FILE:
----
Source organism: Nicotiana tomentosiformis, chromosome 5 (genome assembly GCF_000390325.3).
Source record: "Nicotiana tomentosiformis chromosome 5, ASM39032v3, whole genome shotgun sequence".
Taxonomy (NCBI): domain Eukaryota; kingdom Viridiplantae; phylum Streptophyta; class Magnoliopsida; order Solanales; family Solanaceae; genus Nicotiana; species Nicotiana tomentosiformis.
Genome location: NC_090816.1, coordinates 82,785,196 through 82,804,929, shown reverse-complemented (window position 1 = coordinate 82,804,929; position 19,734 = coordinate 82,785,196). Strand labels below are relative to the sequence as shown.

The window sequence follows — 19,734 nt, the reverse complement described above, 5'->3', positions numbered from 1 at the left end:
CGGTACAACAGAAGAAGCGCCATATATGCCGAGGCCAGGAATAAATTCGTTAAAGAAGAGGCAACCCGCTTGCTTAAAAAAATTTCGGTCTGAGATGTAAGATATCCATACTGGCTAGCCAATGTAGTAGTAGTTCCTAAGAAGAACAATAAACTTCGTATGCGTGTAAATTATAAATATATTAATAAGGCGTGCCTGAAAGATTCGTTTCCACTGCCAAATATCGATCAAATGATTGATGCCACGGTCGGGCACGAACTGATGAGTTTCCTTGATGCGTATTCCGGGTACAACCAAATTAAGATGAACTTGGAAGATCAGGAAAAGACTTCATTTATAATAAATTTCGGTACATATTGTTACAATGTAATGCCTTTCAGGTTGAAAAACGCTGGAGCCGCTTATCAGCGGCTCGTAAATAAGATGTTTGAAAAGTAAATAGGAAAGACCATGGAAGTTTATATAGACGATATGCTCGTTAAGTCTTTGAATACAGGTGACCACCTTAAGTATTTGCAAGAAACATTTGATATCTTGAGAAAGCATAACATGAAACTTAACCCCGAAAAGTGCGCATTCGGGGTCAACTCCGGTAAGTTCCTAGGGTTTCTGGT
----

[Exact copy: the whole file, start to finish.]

Source organism: Nicotiana tomentosiformis, chromosome 5 (genome assembly GCF_000390325.3).
Source record: "Nicotiana tomentosiformis chromosome 5, ASM39032v3, whole genome shotgun sequence".
Taxonomy (NCBI): domain Eukaryota; kingdom Viridiplantae; phylum Streptophyta; class Magnoliopsida; order Solanales; family Solanaceae; genus Nicotiana; species Nicotiana tomentosiformis.
Genome location: NC_090816.1, coordinates 82,785,196 through 82,804,929, shown reverse-complemented (window position 1 = coordinate 82,804,929; position 19,734 = coordinate 82,785,196). Strand labels below are relative to the sequence as shown.

The window sequence follows — 19,734 nt, the reverse complement described above, 5'->3', positions numbered from 1 at the left end:
CGGTACAACAGAAGAAGCGCCATATATGCCGAGGCCAGGAATAAATTCGTTAAAGAAGAGGCAACCCGCTTGCTTAAAAAAATTTCGGTCTGAGATGTAAGATATCCATACTGGCTAGCCAATGTAGTAGTAGTTCCTAAGAAGAACAATAAACTTCGTATGCGTGTAAATTATAAATATATTAATAAGGCGTGCCTGAAAGATTCGTTTCCACTGCCAAATATCGATCAAATGATTGATGCCACGGTCGGGCACGAACTGATGAGTTTCCTTGATGCGTATTCCGGGTACAACCAAATTAAGATGAACTTGGAAGATCAGGAAAAGACTTCATTTATAATAAATTTCGGTACATATTGTTACAATGTAATGCCTTTCAGGTTGAAAAACGCTGGAGCCGCTTATCAGCGGCTCGTAAATAAGATGTTTGAAAAGTAAATAGGAAAGACCATGGAAGTTTATATAGACGATATGCTCGTTAAGTCTTTGAATACAGGTGACCACCTTAAGTATTTGCAAGAAACATTTGATATCTTGAGAAAGCATAACATGAAACTTAACCCCGAAAAGTGCGCATTCGGGGTCAACTCCGGTAAGTTCCTAGGGTTTCTGGT